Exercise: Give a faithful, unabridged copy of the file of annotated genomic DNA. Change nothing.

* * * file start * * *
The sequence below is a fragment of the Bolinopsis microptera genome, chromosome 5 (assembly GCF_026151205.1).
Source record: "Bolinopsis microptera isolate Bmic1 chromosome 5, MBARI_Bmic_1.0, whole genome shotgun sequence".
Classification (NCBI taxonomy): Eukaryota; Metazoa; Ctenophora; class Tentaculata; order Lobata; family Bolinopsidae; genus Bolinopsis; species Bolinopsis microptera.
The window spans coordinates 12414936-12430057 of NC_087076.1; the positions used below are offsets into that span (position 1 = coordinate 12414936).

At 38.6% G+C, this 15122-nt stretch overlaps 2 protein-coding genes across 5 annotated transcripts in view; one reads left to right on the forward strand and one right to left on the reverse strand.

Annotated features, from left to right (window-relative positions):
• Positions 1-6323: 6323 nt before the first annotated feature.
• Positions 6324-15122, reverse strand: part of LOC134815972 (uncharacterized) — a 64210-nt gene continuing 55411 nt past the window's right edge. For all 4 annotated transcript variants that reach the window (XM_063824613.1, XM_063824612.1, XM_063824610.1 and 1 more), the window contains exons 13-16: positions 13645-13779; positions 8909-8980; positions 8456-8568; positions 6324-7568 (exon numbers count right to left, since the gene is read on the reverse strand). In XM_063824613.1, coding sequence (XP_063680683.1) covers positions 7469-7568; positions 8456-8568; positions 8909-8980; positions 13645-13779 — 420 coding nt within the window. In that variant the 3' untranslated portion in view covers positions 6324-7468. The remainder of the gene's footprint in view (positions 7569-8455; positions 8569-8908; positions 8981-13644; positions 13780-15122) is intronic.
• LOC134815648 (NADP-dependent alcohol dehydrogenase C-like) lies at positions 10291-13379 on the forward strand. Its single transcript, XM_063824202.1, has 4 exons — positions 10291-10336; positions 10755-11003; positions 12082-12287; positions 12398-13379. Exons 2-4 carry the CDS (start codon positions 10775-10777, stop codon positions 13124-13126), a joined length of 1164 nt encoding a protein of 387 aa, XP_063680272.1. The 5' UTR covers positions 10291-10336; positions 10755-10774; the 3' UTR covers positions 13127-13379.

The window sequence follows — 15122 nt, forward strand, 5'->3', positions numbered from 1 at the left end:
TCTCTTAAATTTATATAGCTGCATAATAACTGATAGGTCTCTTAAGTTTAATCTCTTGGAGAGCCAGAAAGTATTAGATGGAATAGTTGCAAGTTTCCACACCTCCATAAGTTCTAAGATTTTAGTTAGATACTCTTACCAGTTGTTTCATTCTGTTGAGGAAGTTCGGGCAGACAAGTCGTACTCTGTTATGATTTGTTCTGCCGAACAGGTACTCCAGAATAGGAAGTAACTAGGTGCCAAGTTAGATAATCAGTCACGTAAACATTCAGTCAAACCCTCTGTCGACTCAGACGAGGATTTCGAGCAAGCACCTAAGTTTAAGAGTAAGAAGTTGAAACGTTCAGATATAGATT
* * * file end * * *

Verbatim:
The sequence below is a fragment of the Bolinopsis microptera genome, chromosome 5 (assembly GCF_026151205.1).
Source record: "Bolinopsis microptera isolate Bmic1 chromosome 5, MBARI_Bmic_1.0, whole genome shotgun sequence".
Classification (NCBI taxonomy): Eukaryota; Metazoa; Ctenophora; class Tentaculata; order Lobata; family Bolinopsidae; genus Bolinopsis; species Bolinopsis microptera.
The window spans coordinates 12414936-12430057 of NC_087076.1; the positions used below are offsets into that span (position 1 = coordinate 12414936).

At 38.6% G+C, this 15122-nt stretch overlaps 2 protein-coding genes across 5 annotated transcripts in view; one reads left to right on the forward strand and one right to left on the reverse strand.

Annotated features, from left to right (window-relative positions):
• Positions 1-6323: 6323 nt before the first annotated feature.
• Positions 6324-15122, reverse strand: part of LOC134815972 (uncharacterized) — a 64210-nt gene continuing 55411 nt past the window's right edge. For all 4 annotated transcript variants that reach the window (XM_063824613.1, XM_063824612.1, XM_063824610.1 and 1 more), the window contains exons 13-16: positions 13645-13779; positions 8909-8980; positions 8456-8568; positions 6324-7568 (exon numbers count right to left, since the gene is read on the reverse strand). In XM_063824613.1, coding sequence (XP_063680683.1) covers positions 7469-7568; positions 8456-8568; positions 8909-8980; positions 13645-13779 — 420 coding nt within the window. In that variant the 3' untranslated portion in view covers positions 6324-7468. The remainder of the gene's footprint in view (positions 7569-8455; positions 8569-8908; positions 8981-13644; positions 13780-15122) is intronic.
• LOC134815648 (NADP-dependent alcohol dehydrogenase C-like) lies at positions 10291-13379 on the forward strand. Its single transcript, XM_063824202.1, has 4 exons — positions 10291-10336; positions 10755-11003; positions 12082-12287; positions 12398-13379. Exons 2-4 carry the CDS (start codon positions 10775-10777, stop codon positions 13124-13126), a joined length of 1164 nt encoding a protein of 387 aa, XP_063680272.1. The 5' UTR covers positions 10291-10336; positions 10755-10774; the 3' UTR covers positions 13127-13379.

The window sequence follows — 15122 nt, forward strand, 5'->3', positions numbered from 1 at the left end:
TCTCTTAAATTTATATAGCTGCATAATAACTGATAGGTCTCTTAAGTTTAATCTCTTGGAGAGCCAGAAAGTATTAGATGGAATAGTTGCAAGTTTCCACACCTCCATAAGTTCTAAGATTTTAGTTAGATACTCTTACCAGTTGTTTCATTCTGTTGAGGAAGTTCGGGCAGACAAGTCGTACTCTGTTATGATTTGTTCTGCCGAACAGGTACTCCAGAATAGGAAGTAACTAGGTGCCAAGTTAGATAATCAGTCACGTAAACATTCAGTCAAACCCTCTGTCGACTCAGACGAGGATTTCGAGCAAGCACCTAAGTTTAAGAGTAAGAAGTTGAAACGTTCAGATATAGATT